Astronomy Picture of the Day

Discover the cosmos! Each day a different image or photograph of our fascinating universe is featured, along with a brief explanation written by a professional astronomer.

2006 April 20
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A Dust Cloud in NGC 281
Credit: NASA, ESA, The Hubble Heritage Team, (STScI / AURA) and P. McCullough (STScI)

Explanation: Stars themselves can create huge and intricate dust sculptures from the dense and dark molecular clouds from which they are born. The tools the stars use to carve their detailed works are high energy light and fast stellar winds. The heat they generate evaporates the dark molecular dust as well as causing ambient hydrogen gas to disperse and glow red. Pictured above, a new open cluster of stars designated IC 1590 is nearing completion around the intricate interstellar mountain named NGC 281. The dust cloud NGC 281, dubbed the Pacman nebula because of its overall shape, is classified as a dense Bok Globule that lies about 10,000 light years distant.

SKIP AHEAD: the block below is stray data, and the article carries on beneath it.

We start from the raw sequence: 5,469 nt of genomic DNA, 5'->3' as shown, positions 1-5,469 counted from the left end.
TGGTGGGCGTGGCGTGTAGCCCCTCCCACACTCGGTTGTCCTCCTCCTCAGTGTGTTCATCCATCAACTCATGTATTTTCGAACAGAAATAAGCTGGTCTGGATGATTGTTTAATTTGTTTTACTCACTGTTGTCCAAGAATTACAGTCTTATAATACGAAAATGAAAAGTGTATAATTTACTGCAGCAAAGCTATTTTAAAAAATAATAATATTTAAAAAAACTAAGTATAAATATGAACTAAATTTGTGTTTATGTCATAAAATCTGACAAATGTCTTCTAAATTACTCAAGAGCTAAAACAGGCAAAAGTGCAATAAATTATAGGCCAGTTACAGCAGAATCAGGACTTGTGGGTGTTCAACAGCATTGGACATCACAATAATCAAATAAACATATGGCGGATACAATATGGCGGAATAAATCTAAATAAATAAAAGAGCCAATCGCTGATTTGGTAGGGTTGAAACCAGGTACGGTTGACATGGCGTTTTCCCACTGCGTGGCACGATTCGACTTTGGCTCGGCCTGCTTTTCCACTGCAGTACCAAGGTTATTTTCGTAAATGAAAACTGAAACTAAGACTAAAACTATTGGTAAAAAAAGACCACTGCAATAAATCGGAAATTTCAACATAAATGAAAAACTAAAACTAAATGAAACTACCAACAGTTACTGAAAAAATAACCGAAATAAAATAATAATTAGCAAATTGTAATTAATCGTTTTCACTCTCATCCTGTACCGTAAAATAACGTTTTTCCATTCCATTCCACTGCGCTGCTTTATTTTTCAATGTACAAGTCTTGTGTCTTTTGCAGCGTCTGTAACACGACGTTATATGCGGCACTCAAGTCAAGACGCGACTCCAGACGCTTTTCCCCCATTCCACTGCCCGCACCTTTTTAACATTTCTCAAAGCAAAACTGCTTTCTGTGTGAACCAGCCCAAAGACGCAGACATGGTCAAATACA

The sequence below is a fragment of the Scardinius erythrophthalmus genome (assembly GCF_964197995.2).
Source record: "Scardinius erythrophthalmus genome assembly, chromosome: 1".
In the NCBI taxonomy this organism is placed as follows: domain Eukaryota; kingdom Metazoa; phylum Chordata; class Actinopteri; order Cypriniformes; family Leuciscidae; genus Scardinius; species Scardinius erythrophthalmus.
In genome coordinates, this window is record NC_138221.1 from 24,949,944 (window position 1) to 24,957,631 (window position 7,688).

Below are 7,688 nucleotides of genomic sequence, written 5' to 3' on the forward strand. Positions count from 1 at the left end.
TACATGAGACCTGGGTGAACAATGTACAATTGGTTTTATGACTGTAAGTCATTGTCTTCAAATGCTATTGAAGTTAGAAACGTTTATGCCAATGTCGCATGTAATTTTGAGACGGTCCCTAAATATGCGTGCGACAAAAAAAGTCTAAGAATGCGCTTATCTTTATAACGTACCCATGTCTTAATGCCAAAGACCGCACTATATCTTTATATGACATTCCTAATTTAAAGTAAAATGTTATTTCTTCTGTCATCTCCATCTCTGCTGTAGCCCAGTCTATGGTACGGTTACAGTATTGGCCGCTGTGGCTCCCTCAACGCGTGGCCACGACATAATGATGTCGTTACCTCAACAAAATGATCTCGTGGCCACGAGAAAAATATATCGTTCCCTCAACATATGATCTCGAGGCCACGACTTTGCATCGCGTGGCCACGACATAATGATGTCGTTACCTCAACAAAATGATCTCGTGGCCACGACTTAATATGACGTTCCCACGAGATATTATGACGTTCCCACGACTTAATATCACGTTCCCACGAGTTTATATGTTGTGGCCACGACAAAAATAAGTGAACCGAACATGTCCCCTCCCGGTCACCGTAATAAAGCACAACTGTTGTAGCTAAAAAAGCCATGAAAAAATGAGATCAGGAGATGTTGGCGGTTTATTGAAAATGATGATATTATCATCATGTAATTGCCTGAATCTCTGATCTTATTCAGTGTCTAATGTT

Tomorrow's picture: dusty island universe

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